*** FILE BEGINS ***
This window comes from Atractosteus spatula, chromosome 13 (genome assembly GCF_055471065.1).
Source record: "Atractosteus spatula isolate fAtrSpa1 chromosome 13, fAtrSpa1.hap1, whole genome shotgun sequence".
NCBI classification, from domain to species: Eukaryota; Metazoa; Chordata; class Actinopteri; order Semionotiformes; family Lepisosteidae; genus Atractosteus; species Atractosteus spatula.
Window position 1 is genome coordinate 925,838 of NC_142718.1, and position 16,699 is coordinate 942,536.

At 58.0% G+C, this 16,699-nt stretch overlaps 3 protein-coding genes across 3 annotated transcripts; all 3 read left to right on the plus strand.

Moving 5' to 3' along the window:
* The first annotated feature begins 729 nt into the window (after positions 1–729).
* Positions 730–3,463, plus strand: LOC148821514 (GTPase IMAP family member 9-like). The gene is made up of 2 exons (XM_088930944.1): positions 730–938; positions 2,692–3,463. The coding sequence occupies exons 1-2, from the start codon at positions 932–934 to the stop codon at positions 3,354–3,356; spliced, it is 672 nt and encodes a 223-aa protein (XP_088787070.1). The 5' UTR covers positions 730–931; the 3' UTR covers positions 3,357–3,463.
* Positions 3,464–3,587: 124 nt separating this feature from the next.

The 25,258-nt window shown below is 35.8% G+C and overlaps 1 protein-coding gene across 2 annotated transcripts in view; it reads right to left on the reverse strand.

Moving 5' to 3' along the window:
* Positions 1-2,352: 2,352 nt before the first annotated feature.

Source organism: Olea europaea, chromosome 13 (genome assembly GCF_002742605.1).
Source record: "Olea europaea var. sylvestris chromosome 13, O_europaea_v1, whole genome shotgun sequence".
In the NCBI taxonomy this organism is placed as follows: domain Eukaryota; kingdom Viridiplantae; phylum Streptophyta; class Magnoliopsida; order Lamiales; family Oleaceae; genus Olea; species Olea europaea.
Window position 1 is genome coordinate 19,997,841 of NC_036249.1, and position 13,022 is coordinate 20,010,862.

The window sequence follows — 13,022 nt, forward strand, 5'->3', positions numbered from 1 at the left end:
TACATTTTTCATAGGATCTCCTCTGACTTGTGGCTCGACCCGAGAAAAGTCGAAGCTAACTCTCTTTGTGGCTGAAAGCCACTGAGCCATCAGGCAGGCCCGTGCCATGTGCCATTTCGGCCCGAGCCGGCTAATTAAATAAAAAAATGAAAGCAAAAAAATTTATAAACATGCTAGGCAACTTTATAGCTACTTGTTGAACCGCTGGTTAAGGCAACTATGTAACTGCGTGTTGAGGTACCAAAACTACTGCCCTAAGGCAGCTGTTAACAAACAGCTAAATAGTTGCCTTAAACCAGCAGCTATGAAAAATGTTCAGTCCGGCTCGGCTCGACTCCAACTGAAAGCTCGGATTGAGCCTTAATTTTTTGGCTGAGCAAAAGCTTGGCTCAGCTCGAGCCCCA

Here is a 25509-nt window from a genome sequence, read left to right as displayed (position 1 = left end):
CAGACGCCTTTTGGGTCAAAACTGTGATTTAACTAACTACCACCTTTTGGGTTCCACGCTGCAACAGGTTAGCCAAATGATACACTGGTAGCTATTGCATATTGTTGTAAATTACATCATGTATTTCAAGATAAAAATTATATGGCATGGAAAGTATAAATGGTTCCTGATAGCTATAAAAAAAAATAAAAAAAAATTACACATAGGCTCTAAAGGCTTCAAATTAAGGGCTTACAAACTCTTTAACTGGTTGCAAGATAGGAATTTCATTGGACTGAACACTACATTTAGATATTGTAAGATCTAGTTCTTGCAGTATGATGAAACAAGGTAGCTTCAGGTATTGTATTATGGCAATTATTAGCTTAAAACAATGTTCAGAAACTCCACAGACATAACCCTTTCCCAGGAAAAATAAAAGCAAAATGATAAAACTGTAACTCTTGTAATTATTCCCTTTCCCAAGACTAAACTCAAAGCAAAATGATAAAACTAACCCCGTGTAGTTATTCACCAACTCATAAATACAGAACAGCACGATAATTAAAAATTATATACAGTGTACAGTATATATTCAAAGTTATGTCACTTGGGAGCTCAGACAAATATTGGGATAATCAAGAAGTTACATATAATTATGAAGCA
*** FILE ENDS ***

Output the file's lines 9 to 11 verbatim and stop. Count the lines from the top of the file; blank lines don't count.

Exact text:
* Positions 3,464–3,587: 124 nt separating this feature from the next.

The 25,258-nt window shown below is 35.8% G+C and overlaps 1 protein-coding gene across 2 annotated transcripts in view; it reads right to left on the reverse strand.

Moving 5' to 3' along the window: